Back up here, you're jumping too far and too fast on this pH.
First, pH is related to the hardness, primarily the carbonate hardness (KH, or Alkalinity). Attempts to adjust the pH will fail if the KH is high enough to buffer the pH. So I don't go repeating everything, you can read how this works here: http://www.tropicalfishkeeping.com/f...quarium-73276/
Trying to adjust the pH when it is being naturally buffered will result in fluctuating pH, and if you should happen to pass the buffering capacity, the pH will very suddenly crash (drop) and this could kill the fish outright. The fluctuating pH stresses them considerably which weakens the immune system and this can lead to an early demise too.
The other point is the fish. There is no value in raising pH to 7 or higher for soft water fish that do best in (obviously) soft slightly acidic water. We can discuss this more when we know numbers for GH, KH and pH of the source (tap) water. You can test the pH (let the water sit overnight before testing), and get the GH and KH/Alkalinity from the water supply folks, they may even have a website.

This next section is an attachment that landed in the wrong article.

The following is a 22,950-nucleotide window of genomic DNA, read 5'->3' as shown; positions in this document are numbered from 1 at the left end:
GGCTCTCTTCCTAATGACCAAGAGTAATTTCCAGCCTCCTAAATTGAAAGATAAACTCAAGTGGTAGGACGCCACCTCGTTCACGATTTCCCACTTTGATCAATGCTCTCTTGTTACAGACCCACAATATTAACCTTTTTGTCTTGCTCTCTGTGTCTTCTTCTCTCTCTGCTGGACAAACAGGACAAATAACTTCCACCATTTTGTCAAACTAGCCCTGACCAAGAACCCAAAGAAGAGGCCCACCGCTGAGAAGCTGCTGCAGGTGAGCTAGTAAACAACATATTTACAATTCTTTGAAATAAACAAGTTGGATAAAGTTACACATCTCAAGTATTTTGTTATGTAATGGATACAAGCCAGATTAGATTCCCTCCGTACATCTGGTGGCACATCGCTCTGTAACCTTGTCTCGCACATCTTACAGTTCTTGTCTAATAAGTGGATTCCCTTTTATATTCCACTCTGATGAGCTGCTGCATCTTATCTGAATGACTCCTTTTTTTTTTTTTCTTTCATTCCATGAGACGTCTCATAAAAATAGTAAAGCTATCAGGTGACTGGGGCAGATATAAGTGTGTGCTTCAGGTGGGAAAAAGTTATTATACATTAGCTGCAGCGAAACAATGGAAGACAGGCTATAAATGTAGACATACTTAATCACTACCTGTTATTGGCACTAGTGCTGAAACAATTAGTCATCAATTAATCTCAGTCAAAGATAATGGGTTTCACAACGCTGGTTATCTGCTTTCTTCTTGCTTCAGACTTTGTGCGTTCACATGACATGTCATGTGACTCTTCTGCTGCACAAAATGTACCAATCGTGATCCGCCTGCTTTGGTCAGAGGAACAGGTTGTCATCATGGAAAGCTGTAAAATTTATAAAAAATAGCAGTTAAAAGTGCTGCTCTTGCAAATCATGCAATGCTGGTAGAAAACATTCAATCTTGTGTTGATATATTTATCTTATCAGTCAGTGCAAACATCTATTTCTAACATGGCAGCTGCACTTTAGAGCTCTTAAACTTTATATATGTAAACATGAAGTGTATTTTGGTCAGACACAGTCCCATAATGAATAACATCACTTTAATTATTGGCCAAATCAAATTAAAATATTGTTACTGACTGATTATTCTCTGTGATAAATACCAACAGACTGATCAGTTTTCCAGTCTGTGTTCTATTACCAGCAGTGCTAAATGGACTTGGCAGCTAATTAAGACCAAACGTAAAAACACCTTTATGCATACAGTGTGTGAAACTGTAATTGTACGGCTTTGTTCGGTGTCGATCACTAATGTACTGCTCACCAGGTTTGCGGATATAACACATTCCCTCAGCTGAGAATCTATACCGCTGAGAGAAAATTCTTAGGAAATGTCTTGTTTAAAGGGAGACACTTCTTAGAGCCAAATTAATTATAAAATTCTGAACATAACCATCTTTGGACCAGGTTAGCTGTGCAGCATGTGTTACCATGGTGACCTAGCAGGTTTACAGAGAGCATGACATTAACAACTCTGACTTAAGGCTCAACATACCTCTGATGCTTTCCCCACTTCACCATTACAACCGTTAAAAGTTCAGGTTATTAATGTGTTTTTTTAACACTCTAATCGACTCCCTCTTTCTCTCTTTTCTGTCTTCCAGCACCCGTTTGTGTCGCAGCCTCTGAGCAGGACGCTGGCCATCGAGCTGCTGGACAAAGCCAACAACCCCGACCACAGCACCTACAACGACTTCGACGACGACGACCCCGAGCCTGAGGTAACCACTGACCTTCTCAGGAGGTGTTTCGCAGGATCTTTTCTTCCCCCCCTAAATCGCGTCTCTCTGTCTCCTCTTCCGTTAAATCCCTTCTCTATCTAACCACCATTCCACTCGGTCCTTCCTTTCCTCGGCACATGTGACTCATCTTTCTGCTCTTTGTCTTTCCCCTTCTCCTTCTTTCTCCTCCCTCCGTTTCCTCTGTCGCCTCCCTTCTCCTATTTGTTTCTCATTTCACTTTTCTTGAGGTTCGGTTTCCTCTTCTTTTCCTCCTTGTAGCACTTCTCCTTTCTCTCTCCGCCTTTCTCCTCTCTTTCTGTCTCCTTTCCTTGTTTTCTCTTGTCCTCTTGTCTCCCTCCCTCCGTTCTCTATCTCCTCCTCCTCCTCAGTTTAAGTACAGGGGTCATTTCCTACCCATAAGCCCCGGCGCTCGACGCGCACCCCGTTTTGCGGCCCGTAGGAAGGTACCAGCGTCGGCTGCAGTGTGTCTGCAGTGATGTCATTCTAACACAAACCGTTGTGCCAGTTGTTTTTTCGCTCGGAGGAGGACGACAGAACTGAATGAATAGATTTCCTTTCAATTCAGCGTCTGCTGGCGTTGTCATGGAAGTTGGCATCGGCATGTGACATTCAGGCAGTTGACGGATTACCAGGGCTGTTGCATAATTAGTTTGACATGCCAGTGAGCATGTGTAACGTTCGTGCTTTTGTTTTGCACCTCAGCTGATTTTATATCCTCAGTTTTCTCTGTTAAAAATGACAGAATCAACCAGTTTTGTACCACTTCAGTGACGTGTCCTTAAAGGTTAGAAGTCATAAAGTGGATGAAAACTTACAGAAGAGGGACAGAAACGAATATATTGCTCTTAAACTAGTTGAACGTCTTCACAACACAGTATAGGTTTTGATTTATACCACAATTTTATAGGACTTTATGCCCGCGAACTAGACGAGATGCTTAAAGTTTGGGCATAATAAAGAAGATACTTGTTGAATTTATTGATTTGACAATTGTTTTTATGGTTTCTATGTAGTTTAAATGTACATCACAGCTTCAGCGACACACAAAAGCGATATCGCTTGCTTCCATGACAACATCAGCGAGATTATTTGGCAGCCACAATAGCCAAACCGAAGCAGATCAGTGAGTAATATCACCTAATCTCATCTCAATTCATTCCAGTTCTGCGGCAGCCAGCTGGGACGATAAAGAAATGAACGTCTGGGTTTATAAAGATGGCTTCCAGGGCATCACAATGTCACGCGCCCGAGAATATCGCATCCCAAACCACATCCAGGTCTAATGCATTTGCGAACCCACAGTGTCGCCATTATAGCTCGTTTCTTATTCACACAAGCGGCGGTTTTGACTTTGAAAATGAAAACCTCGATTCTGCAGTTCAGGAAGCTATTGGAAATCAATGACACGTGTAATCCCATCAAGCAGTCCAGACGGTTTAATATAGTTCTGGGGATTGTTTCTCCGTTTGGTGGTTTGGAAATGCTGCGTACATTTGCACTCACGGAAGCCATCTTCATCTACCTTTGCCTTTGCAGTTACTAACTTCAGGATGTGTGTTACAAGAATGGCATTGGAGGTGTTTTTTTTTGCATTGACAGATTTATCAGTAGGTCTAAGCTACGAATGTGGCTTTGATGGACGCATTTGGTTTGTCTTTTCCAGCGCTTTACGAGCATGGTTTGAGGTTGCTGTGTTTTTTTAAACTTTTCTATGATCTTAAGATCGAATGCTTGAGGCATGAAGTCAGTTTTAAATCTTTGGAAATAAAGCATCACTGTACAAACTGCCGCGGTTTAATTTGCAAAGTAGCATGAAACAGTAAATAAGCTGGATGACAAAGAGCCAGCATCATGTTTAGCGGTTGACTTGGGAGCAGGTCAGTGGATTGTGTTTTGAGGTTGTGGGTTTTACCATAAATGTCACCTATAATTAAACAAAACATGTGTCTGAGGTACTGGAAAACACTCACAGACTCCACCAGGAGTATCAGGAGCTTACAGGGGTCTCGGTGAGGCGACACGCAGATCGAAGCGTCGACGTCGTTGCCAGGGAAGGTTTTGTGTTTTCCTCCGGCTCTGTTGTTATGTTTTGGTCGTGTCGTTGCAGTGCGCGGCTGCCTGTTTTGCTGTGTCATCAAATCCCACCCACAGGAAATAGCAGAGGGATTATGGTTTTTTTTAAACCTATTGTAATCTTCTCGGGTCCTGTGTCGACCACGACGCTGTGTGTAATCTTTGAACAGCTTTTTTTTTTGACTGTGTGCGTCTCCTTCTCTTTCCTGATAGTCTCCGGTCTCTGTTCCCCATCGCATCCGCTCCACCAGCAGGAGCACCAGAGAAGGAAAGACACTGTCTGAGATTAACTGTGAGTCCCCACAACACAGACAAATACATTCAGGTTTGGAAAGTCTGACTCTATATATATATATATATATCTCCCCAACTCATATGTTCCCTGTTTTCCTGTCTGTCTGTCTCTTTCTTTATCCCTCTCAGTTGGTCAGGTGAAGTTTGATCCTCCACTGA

On the cycling, what was mentioned previously is true. However, fish that live in very soft acidic water in nature, can do the same in the aquarium too, with no ammonia or nitrite issues. In acidic water ammonia automatically changes into ammonium which is basically harmless. The bacteria will still function though more slowly. Here's more info on this: http://www.tropicalfishkeeping.com/f...quarium-74891/
Another issue here is the neon tetra. This species is a shoaling fish that needs company; it will be highly stressed alone, and probably waste away. But there is insufficient space in a 1-2 gallon tank for this or any other tetra. This is a whole other problem which I will leave for the present, but I just wanted to caution you on this fish. But we do have fish profiles, second tab from the left in the blue bar across the top; if a name is used the same in posts, it will shade as it did here and you can click on that for the profile. Each profile includes data on numbers, minimum tank size, water parameters, etc.
Last, but certainly not least, welcome to Tropical Fish Keeping forum.